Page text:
Effie Caldarola

I was moved when, at August’s end, we celebrated the feast of the beheading of John the Baptist. I have always been intrigued by this saint, this cousin of Jesus who retired to the wilderness to preach repentance and live on locusts and wild honey.

When I visited the Vatican, I saw a statue of John that deeply struck me. He looked austere, ravaged, wild, thin and passionate, like a man consumed by a mission.

That statue, whose creator’s name I don’t know, remains my memory’s image of John.

I was touched by the feast of his beheading because, for a good part of my life, beheading seemed an historical anomaly. And now, suddenly, beheading is something we read about daily.

It happened in the past, yes, in times gone by. A student of British history, I was always intrigued by the beheading of Anne Boleyn. Those Tudors — what wouldn’t they do? Anne couldn’t produce a son, and Henry VIII was mad for a male heir. He had divorced Catherine of Aragon because she failed to produce a son, and he severed England’s ties with the pope just so he could marry Anne.


But the marriage to Anne faltered as no son arrived. Out with another wife, but this time by beheading. Even after centuries, it takes the breath away to think that Henry would behead a woman who had been his heart’s desire, his passion, his wife, his bedmate, his queen.

But this is history right? Were these the dusty pages of more barbaric times?

No, ISIS, the Islamic State in Iraq and Syria, has made beheading prevalent. Two American journalists have been beheaded as of this writing.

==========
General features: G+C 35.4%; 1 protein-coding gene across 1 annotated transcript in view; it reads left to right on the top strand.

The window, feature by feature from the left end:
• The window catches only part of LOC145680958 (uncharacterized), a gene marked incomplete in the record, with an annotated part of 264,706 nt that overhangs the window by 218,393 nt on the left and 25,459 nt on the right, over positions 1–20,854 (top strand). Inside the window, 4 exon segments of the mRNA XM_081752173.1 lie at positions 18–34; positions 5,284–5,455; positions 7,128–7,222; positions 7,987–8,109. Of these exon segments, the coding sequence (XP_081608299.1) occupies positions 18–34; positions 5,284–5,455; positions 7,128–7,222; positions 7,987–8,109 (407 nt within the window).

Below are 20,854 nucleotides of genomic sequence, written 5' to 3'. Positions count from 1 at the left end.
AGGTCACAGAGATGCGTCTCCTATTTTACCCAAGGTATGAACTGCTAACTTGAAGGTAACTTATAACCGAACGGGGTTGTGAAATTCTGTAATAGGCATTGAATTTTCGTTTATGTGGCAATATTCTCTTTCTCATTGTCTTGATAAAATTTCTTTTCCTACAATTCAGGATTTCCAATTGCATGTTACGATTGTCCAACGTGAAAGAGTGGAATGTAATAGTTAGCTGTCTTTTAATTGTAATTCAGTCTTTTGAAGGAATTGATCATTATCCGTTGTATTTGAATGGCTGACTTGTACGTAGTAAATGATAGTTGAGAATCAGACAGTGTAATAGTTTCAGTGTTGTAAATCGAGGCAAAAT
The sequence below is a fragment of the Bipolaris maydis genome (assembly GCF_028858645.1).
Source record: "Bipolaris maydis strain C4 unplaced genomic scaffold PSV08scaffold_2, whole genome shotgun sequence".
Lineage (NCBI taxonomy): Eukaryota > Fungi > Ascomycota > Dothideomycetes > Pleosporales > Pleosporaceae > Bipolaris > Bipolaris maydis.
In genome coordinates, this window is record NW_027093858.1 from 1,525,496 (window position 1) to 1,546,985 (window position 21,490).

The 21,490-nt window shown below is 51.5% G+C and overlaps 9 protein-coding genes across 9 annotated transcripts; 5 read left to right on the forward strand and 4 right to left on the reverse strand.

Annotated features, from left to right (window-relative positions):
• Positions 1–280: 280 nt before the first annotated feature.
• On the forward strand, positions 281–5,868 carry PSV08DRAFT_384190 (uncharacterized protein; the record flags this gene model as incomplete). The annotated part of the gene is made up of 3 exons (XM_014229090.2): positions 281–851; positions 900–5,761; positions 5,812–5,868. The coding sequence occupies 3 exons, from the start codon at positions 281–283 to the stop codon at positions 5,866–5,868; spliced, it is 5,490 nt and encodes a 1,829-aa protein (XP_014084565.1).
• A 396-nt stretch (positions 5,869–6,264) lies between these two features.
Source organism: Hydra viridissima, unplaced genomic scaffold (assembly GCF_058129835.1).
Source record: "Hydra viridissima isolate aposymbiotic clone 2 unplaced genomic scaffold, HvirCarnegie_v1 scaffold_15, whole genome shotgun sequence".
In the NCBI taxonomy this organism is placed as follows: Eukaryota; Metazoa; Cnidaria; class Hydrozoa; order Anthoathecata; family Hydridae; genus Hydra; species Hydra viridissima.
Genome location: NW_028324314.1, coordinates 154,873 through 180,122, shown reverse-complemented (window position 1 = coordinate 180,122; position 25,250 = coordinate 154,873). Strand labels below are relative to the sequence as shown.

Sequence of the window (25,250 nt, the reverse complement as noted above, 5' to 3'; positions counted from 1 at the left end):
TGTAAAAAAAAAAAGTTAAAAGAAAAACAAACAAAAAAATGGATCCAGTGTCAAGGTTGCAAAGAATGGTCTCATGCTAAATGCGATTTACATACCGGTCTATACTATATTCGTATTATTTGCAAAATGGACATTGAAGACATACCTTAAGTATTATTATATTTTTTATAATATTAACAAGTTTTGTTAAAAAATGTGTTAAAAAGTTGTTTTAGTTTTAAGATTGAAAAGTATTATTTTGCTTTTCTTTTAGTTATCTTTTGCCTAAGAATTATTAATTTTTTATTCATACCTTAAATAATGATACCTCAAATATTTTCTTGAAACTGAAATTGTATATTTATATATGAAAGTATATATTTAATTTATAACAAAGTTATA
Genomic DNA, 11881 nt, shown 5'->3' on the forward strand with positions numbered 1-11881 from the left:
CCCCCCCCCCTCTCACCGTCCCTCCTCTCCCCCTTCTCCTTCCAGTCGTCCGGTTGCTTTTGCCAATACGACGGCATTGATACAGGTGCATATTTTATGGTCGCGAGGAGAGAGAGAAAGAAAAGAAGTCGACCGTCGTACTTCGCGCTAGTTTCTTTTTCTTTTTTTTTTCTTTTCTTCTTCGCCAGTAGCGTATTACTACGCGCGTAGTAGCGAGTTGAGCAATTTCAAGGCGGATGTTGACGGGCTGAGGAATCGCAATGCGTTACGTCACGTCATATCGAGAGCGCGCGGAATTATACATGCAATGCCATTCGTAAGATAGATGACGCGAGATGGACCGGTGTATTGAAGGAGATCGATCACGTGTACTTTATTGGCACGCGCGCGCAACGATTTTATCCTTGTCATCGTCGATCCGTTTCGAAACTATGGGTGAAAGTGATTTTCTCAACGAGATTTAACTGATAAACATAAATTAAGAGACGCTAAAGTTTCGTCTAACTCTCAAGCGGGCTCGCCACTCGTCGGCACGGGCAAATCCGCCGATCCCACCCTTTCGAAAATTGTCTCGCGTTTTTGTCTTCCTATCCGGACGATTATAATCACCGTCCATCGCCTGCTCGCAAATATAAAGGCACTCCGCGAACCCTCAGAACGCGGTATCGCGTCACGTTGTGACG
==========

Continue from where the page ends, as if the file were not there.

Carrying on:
James Foley, the intrepid journalist who prayed the rosary on his knuckles in captivity in Libya, hoped he could communicate with his mother through the mystical, universal language of prayer. Freed from that first captivity, he went back to work in Syria, which led to another capture, and ultimately, execution by beheading.

The Jesuit Father Pierre Teilhard de Chardin said, “Faith has need of the whole truth,” and journalists such as James Foley were committed to just that — the pursuit of truth. This Marquette University graduate, who after his sojourn in a Libyan prison said that finding the story wasn’t worth his very life, once again risked that life in pursuit of truth, and paid the ultimate price. Others like him have been martyred.

Thousands of good Muslims are being killed by this barbarism, many beheaded. Christians are nearly eliminated from Syria and Iraq, and much of the Syrian population is reduced to refugees.

Obviously, barbarism is not confined to an historical epoch.

How do we respond to such barbarism? First, we must pray, with James Foley and others like him so that the truth wins out.